Hudbay Minerals: Confronting a Corporate Criminal

Joanne Jefferson and I co-wrote the following article for Alternatives Journal, check it out on their site.

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Chief Arlen Dumas of the Mathias Colomb Cree Nation speaks to a crowd gathered to confront Hudbay over its illegal operations on their territory and across Turtle Island. Photo by Clayton Thomas-Muller.

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The scene was absurd: four activists, each with a bundle of 75 black and gold helium-filled balloons, riding an escalator. As we reached the top, we clipped our banner to the bundles and let go, watching our work rise slowly toward the hundred-foot ceiling of the lobby of a downtown Toronto office tower. Suddenly there were security guards rushing toward us. One of them jumped to make a grab for the bottom edge of the banner. We held our breath. He missed by mere inches and groaned. And then for just a moment, everyone in the lobby was standing still, staring up, as our huge painted banner rose until the balloons bumped and jostled against the ceiling. The bold red letters made our message clear: “HUDBAY MINERALS, CORPORATE CRIMINALS.”

Outside on King Street, we joined the group of protesters who had already been standing in the pouring rain for more than two hours. A banner just like the one we had raised inside was stretched out, soaked, between two elders from the Mathias Colomb Cree Nation. They had traveled from northern Manitoba to confront Hudbay at this shareholder meeting where important decisions were being made by people who may have a financial stake but whose lives will never be directly impacted by the actual workings of any of the company’s mines.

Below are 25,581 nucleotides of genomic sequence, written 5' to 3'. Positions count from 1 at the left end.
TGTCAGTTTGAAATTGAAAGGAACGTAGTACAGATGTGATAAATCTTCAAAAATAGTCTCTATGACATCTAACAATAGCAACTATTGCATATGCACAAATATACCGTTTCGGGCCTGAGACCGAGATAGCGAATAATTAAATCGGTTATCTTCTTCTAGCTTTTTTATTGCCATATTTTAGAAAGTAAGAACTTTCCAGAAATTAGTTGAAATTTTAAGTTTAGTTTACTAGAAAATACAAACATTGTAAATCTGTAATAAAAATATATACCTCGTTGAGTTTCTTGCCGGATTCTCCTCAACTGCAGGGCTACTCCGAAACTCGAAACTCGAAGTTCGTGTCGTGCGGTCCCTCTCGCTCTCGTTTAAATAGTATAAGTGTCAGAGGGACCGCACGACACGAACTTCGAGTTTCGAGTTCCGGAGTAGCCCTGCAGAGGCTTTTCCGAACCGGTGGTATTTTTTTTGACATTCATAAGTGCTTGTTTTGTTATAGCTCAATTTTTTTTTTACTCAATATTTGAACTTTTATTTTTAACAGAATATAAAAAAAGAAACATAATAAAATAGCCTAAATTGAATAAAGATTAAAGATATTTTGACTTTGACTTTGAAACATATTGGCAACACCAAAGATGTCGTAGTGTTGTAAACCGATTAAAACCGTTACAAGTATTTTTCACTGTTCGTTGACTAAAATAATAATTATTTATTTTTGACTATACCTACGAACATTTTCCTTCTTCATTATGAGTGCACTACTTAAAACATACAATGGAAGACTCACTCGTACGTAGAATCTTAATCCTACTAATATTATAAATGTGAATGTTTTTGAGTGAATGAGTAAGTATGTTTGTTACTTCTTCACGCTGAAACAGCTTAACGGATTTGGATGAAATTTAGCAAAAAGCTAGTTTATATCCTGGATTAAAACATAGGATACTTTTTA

Hudbay Minerals is one of several Canadian-owned mining companies censured by environmental activists, human rights organizations and more recently by mainstream media for carrying out violent forced evictions, murdering a community leader who resisted one of their mines, robbing Indigenous peoples of their lands, supporting brutal police and security operations and criminalizing anyone who has tried to resist their mining projects around the world and here in Canada. Hudbay has gained increasing attention recently because they are the first Canadian company to be tried in Canadian courts for crimes committed at mines overseas.

See the rest of the article at Alternatives Journal.

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2 comments

  1. Colin McKenzie

    Overblown, heated rhetoric and a gross mis-representation of the facts regarding Guatemala. The writer should remember all charges are allegations only. Having spent several years with the Que’chi, all is not what it seems.

  2. Rachel Small

    Colin, I would be interested to hear precisely what you would consider to be “a gross mis-representation of the facts.”

    That said, I would hardly expect you, as the former Vice President of Exploration for Skye Resources and Director of Exploration for Inco –where you led the evaluation and development of precisely the mining project in Guatemala that this article deals with– to support efforts to hold accountable those responsible for the horrific acts of violence that Q’eqchi’ communities around the Escobal project have experienced.

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